|Valentina from the
Soviet Union has become the first woman in
1963: Soviets launch first woman into
A A former
textile worker from the Soviet Union has become the first woman in space.
Lieutenant Valentina Tereshkova, 26, was the fifth Russian cosmonaut to
go into the Earth's orbit when her spaceship Vostok VI was launched at
1230 Moscow time.
Moscow Television broadcast the first pictures of the elated blonde -
code-named Seagull - ninety minutes later.
One of the main purposes of her mission is to attempt the first docking
manoeuvre with another spaceship.
Colonel Valery Bykovsky was completing his 32nd orbit in the Vostok V -
launched two days ago - when Lt Tereshkova hurtled into space from the
secret Russian launch pad in Baikonur, central Asia.
At one time the two spacecrafts - which were in radio contact with each
other as well as the ground - were only three miles apart, but they are
reported to be drifting further apart.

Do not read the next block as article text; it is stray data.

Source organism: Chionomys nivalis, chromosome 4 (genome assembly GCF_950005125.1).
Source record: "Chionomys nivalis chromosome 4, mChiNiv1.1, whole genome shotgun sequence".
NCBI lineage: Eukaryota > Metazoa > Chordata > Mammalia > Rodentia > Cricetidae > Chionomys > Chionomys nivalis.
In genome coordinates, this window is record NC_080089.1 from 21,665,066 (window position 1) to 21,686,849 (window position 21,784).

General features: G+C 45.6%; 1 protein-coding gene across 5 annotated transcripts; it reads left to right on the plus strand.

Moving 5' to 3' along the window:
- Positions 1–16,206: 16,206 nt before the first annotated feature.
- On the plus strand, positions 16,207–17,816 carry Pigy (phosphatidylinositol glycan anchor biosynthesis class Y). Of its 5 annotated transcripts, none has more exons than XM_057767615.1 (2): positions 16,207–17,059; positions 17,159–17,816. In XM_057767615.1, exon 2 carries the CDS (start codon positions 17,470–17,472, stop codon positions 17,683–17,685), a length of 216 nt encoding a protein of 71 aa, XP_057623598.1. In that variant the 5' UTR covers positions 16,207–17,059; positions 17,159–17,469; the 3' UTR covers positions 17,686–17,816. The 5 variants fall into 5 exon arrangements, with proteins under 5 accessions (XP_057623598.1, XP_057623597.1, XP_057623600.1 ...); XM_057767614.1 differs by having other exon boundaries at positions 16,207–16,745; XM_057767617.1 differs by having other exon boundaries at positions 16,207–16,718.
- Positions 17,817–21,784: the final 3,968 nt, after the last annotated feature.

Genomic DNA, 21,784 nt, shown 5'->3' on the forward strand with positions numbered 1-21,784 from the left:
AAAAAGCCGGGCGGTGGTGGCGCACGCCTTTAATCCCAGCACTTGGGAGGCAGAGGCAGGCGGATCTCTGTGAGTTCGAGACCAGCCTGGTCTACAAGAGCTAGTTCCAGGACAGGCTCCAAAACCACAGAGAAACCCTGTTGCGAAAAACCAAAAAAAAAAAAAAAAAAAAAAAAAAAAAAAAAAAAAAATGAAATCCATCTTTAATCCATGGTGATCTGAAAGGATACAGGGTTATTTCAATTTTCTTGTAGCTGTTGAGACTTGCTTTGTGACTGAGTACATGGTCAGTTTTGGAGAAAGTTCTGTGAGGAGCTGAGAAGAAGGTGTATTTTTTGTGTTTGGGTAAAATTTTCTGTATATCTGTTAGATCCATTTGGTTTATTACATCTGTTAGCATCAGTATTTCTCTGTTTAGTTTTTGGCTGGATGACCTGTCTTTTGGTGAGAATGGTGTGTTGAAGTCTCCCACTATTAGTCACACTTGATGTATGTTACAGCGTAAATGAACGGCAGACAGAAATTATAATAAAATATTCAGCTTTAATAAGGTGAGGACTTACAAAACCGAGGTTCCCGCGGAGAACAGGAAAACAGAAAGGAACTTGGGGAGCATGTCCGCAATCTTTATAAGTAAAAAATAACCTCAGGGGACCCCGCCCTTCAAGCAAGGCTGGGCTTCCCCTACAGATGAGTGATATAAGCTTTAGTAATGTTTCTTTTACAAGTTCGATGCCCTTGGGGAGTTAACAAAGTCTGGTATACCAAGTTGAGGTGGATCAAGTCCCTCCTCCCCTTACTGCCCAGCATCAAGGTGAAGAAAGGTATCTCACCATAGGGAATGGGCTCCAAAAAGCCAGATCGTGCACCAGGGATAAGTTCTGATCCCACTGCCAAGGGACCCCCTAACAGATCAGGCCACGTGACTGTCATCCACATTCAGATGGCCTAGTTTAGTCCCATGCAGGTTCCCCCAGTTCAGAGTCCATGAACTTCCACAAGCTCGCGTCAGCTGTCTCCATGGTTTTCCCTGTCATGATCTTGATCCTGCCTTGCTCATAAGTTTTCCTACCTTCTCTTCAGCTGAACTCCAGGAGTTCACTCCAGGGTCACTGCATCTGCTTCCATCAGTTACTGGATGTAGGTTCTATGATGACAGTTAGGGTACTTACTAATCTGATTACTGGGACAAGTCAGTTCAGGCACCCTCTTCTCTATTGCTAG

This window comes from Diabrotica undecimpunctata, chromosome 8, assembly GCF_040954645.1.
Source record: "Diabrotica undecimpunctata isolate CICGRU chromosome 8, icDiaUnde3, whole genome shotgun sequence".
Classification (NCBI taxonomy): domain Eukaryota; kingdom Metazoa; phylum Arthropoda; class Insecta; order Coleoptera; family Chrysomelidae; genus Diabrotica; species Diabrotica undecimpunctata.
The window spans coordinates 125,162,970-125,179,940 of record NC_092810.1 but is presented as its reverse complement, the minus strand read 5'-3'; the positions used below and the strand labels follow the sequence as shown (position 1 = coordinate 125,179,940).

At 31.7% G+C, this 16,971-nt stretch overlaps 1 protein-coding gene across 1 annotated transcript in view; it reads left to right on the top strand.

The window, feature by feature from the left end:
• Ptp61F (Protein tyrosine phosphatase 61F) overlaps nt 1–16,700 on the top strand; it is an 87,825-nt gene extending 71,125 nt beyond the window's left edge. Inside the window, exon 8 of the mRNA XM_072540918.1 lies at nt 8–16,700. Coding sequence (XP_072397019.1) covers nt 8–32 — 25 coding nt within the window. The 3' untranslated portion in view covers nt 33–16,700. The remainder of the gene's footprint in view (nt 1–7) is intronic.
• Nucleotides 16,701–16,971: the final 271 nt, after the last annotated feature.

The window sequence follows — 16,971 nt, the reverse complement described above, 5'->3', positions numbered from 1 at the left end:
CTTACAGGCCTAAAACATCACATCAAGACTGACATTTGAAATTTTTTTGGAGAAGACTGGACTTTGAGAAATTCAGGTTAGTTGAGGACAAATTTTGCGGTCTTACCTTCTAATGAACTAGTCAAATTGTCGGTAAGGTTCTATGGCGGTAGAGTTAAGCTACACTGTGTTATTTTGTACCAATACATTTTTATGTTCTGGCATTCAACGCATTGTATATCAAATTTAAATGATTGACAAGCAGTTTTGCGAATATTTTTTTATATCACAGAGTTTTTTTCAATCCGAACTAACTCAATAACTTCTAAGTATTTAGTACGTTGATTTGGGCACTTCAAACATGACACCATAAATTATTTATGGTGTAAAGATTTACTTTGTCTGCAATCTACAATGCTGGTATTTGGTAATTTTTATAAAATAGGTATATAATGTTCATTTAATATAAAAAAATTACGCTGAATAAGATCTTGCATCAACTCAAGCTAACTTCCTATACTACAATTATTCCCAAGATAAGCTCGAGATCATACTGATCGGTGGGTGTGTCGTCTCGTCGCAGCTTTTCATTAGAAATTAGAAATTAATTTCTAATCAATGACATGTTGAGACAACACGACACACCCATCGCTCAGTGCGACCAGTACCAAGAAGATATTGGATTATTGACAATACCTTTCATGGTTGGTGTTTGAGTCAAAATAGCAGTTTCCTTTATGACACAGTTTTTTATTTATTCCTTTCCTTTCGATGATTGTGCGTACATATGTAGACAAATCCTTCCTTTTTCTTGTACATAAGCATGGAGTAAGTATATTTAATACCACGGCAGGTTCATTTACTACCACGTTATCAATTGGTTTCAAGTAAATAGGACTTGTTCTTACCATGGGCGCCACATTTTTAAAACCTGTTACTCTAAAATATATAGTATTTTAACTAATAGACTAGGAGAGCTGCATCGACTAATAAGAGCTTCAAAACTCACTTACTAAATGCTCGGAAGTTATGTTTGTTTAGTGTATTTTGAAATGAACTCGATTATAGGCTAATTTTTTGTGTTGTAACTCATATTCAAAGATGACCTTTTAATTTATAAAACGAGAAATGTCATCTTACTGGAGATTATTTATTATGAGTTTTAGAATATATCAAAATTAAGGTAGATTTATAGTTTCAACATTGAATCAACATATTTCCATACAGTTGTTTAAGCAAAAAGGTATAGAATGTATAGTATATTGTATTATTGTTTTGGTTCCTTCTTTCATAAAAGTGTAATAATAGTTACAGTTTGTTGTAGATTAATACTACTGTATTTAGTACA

Russian Prime Minister Nikita Khrushchev had a radio conversation with
the female cosmonaut.
He congratulated her on her achievement and spoke of his "fatherly
pride" for her.
By 2000 BST Ms Tereshkova had completed 23 circuits of the globe - one
more than the longest-flying US spaceman, Gordon Cooper - at a distance of
between 114 miles (183km) and 145 miles (232km) with an average 88.3
minutes for each orbit.
Thousands of jubilant women gathered in Red Square, Moscow, to
celebrate the occasion.
A special issue of Soviet newspaper Pravda said Ms Tereshkova had
dreamed of going into space as soon as she heard about the first man in
space, Colonel Yuri Gagarin, in April 1961.
Ms Tereshkova - an amateur parachutist - joined the space programme
Col Gagarin said she was popular with the other cosmonauts and their
wives and described her "kind eyes and good-natured smile".
Russian scientists also hope to analyse the comparative effects of
space travel on a man and a woman.